Barbarossa: Suvorov’s Revisionism Goes Mainstream

Barbarossa: Suvorov’s Revisionism Goes Mainstream. By Laurent Guyenot.

On Sunday morning June 22, 1941, driven by his hatred of “Judeo-Bolshevism” and his insatiable greed for Lebensraum, Hitler treacherously broke his pact of non-aggression with Stalin and launched the invasion of the Soviet Union. Caught off guard and badly commanded, the Red Army was overwhelmed. But thanks to the heroic resistance of the Russian people, the USSR finally routed the Germans, at the cost of some twenty million dead. It was the beginning of the end for the Nazis.

This is, in broad outline, the story of Operation Barbarossa as told by the victors.

The vanquished, naturally, had a different version. At 4:30 am on the morning of the attack, the Russian ambassador in Berlin received a formal declaration of war, later read to an international news conference, justifying the attack by the “steadily increasing concentration of all available Russian armed forces along a broad front extending from the Baltic Sea to the Black Sea.” It justified the attack as preemptive:

Now that the Russian general mobilization is complete, no less than 160 divisions are deployed against Germany. The results of reconnaissance carried out in recent days have shown that the deployment of Russian troops, and especially of motorized and armored units, has been carried out in such a way that the Russian High Command is ready at any moment to take aggressive action at various points against the German frontier.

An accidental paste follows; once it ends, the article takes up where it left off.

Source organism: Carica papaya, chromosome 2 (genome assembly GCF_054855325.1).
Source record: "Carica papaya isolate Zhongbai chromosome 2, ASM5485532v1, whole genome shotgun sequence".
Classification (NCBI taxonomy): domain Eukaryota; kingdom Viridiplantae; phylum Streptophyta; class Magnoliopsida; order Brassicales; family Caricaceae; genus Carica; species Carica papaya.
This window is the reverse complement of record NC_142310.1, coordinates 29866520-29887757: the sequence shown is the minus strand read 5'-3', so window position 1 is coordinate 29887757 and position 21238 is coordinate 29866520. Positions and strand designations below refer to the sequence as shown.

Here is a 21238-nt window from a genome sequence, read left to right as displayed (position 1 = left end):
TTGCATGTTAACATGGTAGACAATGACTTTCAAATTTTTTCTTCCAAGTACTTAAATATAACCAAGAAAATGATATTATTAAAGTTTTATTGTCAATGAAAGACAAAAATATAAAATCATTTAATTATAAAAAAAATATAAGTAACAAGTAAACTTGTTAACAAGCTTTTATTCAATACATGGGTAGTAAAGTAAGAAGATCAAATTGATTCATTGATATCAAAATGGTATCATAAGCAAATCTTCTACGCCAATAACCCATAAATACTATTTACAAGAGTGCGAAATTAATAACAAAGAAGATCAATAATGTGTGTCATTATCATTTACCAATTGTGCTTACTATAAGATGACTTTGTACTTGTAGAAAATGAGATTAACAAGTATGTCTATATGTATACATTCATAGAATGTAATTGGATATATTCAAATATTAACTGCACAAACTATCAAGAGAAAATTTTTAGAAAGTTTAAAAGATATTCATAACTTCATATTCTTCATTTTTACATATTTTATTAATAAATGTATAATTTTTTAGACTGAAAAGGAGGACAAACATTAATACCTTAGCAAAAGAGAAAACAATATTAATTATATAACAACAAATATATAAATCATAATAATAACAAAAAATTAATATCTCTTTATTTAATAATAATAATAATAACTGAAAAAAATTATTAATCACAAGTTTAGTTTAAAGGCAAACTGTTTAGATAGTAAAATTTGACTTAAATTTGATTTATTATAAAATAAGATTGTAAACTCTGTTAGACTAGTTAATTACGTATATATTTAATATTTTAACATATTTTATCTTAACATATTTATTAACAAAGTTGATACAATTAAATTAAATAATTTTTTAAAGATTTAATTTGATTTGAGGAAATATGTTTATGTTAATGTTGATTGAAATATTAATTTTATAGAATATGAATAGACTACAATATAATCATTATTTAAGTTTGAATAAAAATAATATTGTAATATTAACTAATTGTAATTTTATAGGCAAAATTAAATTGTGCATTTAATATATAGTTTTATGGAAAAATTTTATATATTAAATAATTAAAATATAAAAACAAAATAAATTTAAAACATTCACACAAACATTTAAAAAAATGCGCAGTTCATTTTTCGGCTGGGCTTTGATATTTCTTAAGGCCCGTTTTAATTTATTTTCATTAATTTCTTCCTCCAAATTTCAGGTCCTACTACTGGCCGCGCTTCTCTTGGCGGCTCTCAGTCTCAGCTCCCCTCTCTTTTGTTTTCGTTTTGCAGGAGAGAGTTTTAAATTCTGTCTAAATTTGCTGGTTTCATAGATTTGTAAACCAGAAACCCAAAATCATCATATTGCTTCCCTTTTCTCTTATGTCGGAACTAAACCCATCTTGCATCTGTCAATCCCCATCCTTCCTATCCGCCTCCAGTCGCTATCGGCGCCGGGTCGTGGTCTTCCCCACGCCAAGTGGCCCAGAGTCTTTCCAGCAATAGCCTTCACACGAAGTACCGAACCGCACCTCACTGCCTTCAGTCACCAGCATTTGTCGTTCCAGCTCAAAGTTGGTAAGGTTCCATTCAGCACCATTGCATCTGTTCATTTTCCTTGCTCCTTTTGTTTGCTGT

The US government ignored the German justification, and claimed that Germany’s attack was part of Hitler’s evil plan “for the cruel and brutal enslavement of all peoples and for the ultimate destruction of the remaining free democracies.”

In the following months, referring to reports from the front, Hitler claimed that the Soviet forces massed on his Western border were even greater than he had thought, and proved that Stalin’s intention had been to invade not only Germany, but all of Europe. He told a large audience in Berlin on October 3, 1941:

We had no idea how gigantic the preparations of this enemy were against Germany and Europe and how immeasurably great was the danger; how we just barely escaped annihilation, not only of Germany but also of Europe. … Lord have mercy on our Volk and on the entire European world if this barbaric enemy had been able to get his tens of thousands of tanks to move before we could. All of Europe would have been lost.

Hitler repeated it to the Reichstag deputies on December 11, 1941:

Today, we have truly crushing and authentic material to prove that Russia intended to attack. … [H]ad this wave of more than twenty thousand [Soviet] tanks, hundreds of divisions, tens of thousands of guns, accompanied by more than ten thousand planes, unexpectedly started to move across the Reich, then Europe would have been lost.

This remained the line of defense of the military commanders accused of “crime against peace” before the International Military Tribunal in Nuremberg in 1945-46.

Field Marshal Wilhelm Keitel, Chief of the Armed Forces High Command, argued that “The attack on the Soviet Union was carried out to preempt a Russian attack on Germany,” and was therefore a legal act of war.